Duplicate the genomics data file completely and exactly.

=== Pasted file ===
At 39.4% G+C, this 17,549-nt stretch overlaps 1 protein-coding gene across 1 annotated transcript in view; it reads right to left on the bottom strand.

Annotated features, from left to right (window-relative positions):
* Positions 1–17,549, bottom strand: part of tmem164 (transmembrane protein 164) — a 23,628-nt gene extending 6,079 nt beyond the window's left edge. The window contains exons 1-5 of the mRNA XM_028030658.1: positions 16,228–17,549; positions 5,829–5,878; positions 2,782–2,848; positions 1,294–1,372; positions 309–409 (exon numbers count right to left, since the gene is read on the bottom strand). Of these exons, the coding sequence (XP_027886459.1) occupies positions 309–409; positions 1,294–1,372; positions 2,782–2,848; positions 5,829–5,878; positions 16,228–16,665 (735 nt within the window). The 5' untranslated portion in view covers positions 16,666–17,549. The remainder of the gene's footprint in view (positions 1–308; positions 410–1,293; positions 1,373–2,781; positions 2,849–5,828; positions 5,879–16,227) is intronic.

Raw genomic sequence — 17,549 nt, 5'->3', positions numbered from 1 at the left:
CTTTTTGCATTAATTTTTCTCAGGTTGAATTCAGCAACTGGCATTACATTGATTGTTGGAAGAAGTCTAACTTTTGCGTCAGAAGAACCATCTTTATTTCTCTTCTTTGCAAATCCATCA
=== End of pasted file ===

At 39.4% G+C, this 17,549-nt stretch overlaps 1 protein-coding gene across 1 annotated transcript in view; it reads right to left on the bottom strand.

Annotated features, from left to right (window-relative positions):
* Positions 1–17,549, bottom strand: part of tmem164 (transmembrane protein 164) — a 23,628-nt gene extending 6,079 nt beyond the window's left edge. The window contains exons 1-5 of the mRNA XM_028030658.1: positions 16,228–17,549; positions 5,829–5,878; positions 2,782–2,848; positions 1,294–1,372; positions 309–409 (exon numbers count right to left, since the gene is read on the bottom strand). Of these exons, the coding sequence (XP_027886459.1) occupies positions 309–409; positions 1,294–1,372; positions 2,782–2,848; positions 5,829–5,878; positions 16,228–16,665 (735 nt within the window). The 5' untranslated portion in view covers positions 16,666–17,549. The remainder of the gene's footprint in view (positions 1–308; positions 410–1,293; positions 1,373–2,781; positions 2,849–5,828; positions 5,879–16,227) is intronic.

Raw genomic sequence — 17,549 nt, 5'->3', positions numbered from 1 at the left:
CTTTTTGCATTAATTTTTCTCAGGTTGAATTCAGCAACTGGCATTACATTGATTGTTGGAAGAAGTCTAACTTTTGCGTCAGAAGAACCATCTTTATTTCTCTTCTTTGCAAATCCATCA